§ 23 Mr. Fell
asked the Chancellor of the Exchequer (1) the reasons for the dismissal of C. M. Coldham by the Board of Inland Revenue on 14th April, 1955, to take effect from 22nd March, 1955;
(2) whether, prior to his dismissal by the Board of Inland Revenue on 22nd March, Mr. C. M. Coldham had been given the opportunity to state his point of view to a senior official of the Board of Inland Revenue other than the investigating officer;
(3) on whose authority members of the staff of the Board of Inland Revenue's Valuation Office, Great Yarmouth, were instructed early this year by an Inland Revenue investigating officer to obtain evidence about their superior, C. M. Coldham, without his knowledge; and to what extent this is normal procedure.
§ Mr. R. A. Butler
As Mr. Coldham was informed at the time, he was dismissed for serious irregularities in his claims for travelling expenses and subsistence allowances, which he did not deny; these of themselves precluded his retention in the public service. Mr. Coldham's own statements were recorded by the investigating officers and reported 2107 to the Board, but he was not specifically invited to state his point of view to any other official. The steps taken in this case were justified in the exceptional circumstances.
§ Mr. Fell
Will my right hon. Friend agree that the reasons for the dismissal bore a very close relation to the charges which were brought against Mr. Coldham by the Board of Inland Revenue? Will he also state what was the result of those criminal proceedings? Does the Chancellor not realise that there is a settled procedure laid down to ensure that neither dismissal nor any other serious punishment is given unfairly, hastily or without due consideration of the civil servant's point of view? May I ask him whether he would conduct a full inquiry into the way in which these investigations were carried out?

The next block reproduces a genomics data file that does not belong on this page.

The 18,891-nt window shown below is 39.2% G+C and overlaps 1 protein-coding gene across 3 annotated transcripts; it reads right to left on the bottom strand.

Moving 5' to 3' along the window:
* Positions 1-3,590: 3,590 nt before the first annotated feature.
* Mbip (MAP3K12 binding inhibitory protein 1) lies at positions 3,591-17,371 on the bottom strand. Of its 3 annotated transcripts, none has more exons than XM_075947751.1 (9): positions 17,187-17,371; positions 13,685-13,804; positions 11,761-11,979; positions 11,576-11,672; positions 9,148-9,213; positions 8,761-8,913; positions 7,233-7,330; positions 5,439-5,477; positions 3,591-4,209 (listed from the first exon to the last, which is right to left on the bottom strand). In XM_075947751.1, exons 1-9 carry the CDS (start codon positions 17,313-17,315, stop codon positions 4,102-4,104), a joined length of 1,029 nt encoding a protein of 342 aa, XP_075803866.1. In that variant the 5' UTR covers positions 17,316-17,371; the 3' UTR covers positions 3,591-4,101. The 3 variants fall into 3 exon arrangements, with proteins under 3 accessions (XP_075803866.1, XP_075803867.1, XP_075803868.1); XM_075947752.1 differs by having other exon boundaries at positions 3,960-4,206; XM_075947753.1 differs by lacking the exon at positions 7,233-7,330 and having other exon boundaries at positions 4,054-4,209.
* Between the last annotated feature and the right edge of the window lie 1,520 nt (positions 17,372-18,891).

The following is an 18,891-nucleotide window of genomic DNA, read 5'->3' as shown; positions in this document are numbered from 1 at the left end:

§ Mr. Butler
Mr. Coldham was acquitted of a criminal charge. My hon. Friend knows that and need not have asked me the question. Dealing with the second part of his question, about procedure, I am satisfied that the Board of Inland Revenue could not, in the exceptional circumstances, have acted differently from the way in which they did act. I think their record shows over many years—and they have an immense staff—that they act with justice. Answering the third question, about an inquiry, I am not prepared to hold out any hopes to my hon. Friend, but if it would be of any assistance to him I should be ready, and I know the Chairman of the Board of Inland Revenue would also be ready, to see him and discuss the matter with him.
Mr. H. Wilson
Will the right hon. Gentleman suggest to his hon. Friend that when cases of this kind are to be raised in the House it would be a great deal better not to give publicity to the names of the individuals concerned but to furnish details separately and then to raise the matter as a general issue?
§ Mr. Fell
Is the Chancellor aware that these details have been furnished to the Chancellor? Is my right hon. Friend also aware, when he talks about exceptional circumstances, that I have been trying to find out for weeks and weeks what the exceptional circumstances were and that I could not do so? Can he say what the exceptional circumstances were?
§ Mr. Butler
In answer to the right hon. Member for Huyton (Mr. H. Wilson), that is a matter for the discretion of the hon. Member himself and it is usually better for the person concerned that names should not be mentioned. Will the hon. Member for Yarmouth (Mr. Fell) be good enough to put his point again?
§ Mr. Butler
I do not want further to prejudice this case. I have offered that conversations can take place; but if I am to continue to answer public questions on this, it is fortunately most exceptional that a head of a department commits offences of this sort and then does not deny them when the facts have all been put before him.